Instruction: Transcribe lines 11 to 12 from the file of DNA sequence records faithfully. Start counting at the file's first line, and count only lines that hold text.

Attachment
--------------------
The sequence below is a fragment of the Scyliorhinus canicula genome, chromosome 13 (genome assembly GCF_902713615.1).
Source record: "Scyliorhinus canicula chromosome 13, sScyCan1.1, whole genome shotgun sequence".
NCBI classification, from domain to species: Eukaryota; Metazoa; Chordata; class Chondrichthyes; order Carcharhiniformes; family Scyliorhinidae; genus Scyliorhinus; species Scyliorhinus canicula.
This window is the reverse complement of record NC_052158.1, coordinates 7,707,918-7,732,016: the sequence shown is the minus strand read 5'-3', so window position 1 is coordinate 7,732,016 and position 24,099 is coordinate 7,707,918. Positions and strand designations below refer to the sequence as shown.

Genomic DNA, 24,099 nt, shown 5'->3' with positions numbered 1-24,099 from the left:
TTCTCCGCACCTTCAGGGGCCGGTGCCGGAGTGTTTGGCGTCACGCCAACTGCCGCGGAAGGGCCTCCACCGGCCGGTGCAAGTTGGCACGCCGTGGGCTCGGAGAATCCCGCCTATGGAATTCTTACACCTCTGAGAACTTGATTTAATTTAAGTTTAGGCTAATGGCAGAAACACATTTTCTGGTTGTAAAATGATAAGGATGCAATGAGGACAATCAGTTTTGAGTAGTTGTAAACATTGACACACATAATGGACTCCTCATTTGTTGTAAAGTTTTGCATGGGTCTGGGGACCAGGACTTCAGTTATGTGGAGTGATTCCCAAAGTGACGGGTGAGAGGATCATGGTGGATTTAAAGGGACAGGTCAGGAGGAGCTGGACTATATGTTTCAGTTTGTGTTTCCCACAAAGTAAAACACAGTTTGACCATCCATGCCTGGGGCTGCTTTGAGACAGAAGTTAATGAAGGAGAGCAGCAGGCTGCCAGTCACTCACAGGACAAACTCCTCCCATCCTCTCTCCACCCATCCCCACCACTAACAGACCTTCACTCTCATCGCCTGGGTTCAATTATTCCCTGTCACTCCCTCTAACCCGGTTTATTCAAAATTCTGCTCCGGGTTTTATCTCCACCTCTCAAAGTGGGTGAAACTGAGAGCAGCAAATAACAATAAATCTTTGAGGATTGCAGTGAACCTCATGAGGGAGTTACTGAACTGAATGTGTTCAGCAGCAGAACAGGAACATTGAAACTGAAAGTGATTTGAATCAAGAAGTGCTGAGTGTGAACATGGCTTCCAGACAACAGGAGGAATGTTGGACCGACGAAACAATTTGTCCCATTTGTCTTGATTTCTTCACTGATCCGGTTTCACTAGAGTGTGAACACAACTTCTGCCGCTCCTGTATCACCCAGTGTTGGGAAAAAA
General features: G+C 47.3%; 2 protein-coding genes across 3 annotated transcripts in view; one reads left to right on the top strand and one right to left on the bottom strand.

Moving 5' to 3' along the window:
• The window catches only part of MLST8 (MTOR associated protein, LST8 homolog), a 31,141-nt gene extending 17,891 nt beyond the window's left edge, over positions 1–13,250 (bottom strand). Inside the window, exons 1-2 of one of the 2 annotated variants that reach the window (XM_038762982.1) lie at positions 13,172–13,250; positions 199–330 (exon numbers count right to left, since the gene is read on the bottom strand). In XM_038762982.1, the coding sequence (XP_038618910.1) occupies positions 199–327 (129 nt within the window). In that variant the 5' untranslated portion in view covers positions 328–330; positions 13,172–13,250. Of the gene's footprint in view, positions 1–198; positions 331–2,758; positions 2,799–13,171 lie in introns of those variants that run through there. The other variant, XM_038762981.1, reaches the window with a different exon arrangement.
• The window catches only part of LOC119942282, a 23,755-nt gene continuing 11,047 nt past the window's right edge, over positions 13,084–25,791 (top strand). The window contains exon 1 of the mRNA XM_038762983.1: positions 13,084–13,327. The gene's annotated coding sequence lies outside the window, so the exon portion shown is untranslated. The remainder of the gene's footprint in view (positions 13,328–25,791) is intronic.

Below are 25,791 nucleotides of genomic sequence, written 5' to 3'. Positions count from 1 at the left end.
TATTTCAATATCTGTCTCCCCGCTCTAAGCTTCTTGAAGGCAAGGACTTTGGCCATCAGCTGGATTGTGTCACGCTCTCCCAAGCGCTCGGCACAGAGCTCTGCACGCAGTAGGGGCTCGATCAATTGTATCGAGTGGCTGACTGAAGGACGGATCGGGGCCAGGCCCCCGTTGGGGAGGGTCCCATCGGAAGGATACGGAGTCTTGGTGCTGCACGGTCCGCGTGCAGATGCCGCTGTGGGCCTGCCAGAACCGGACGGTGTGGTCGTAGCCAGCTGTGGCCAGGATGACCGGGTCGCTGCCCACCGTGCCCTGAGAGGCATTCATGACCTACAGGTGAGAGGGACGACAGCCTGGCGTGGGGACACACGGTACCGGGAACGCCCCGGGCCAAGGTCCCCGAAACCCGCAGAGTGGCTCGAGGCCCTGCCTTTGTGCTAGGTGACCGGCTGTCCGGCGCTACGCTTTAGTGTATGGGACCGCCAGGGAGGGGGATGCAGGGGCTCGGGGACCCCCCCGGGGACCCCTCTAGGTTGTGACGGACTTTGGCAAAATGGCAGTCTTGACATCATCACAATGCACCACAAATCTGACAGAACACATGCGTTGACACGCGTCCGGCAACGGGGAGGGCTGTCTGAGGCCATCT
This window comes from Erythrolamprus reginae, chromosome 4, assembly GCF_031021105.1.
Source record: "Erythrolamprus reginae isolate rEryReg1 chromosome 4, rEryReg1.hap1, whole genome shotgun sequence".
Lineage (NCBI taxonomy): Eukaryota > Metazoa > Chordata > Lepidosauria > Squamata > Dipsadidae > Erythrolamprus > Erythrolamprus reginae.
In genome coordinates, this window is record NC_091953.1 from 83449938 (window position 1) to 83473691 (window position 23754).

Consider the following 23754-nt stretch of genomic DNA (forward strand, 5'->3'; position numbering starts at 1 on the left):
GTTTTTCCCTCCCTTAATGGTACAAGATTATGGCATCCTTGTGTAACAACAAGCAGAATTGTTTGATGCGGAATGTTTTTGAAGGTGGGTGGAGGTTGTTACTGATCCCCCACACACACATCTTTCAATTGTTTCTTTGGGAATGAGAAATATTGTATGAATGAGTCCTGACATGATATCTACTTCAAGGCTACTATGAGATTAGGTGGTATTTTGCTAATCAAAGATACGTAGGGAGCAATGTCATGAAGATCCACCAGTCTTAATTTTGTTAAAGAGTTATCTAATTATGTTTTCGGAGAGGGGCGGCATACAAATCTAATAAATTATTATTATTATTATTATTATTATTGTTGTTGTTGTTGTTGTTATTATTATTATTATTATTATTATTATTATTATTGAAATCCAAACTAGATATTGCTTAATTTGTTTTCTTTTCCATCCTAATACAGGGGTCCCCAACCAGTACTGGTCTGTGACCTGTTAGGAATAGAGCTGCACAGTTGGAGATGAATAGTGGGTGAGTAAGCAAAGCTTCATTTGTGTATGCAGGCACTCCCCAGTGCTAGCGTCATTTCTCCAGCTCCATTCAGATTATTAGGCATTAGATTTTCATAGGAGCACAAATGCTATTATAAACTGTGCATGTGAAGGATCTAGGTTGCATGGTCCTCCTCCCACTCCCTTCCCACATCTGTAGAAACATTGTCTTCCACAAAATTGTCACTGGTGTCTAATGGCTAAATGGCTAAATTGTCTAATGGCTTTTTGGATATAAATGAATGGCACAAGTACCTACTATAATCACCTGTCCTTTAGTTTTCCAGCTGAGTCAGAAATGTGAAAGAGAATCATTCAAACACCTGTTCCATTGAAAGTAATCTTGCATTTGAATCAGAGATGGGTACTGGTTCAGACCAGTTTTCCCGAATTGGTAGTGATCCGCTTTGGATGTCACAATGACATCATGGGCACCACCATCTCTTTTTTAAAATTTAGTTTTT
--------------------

Below are 25,791 nucleotides of genomic sequence, written 5' to 3'. Positions count from 1 at the left end.
TATTTCAATATCTGTCTCCCCGCTCTAAGCTTCTTGAAGGCAAGGACTTTGGCCATCAGCTGGATTGTGTCACGCTCTCCCAAGCGCTCGGCACAGAGCTCTGCACGCAGTAGGGGCTCGATCAATTGTATCGAGTGGCTGACTGAAGGACGGATCGGGGCCAGGCCCCCGTTGGGGAGGGTCCCATCGGAAGGATACGGAGTCTTGGTGCTGCACGGTCCGCGTGCAGATGCCGCTGTGGGCCTGCCAGAACCGGACGGTGTGGTCGTAGCCAGCTGTGGCCAGGATGACCGGGTCGCTGCCCACCGTGCCCTGAGAGGCATTCATGACCTACAGGTGAGAGGGACGACAGCCTGGCGTGGGGACACACGGTACCGGGAACGCCCCGGGCCAAGGTCCCCGAAACCCGCAGAGTGGCTCGAGGCCCTGCCTTTGTGCTAGGTGACCGGCTGTCCGGCGCTACGCTTTAGTGTATGGGACCGCCAGGGAGGGGGATGCAGGGGCTCGGGGACCCCCCCGGGGACCCCTCTAGGTTGTGACGGACTTTGGCAAAATGGCAGTCTTGACATCATCACAATGCACCACAAATCTGACAGAACACATGCGTTGACACGCGTCCGGCAACGGGGAGGGCTGTCTGAGGCCATCT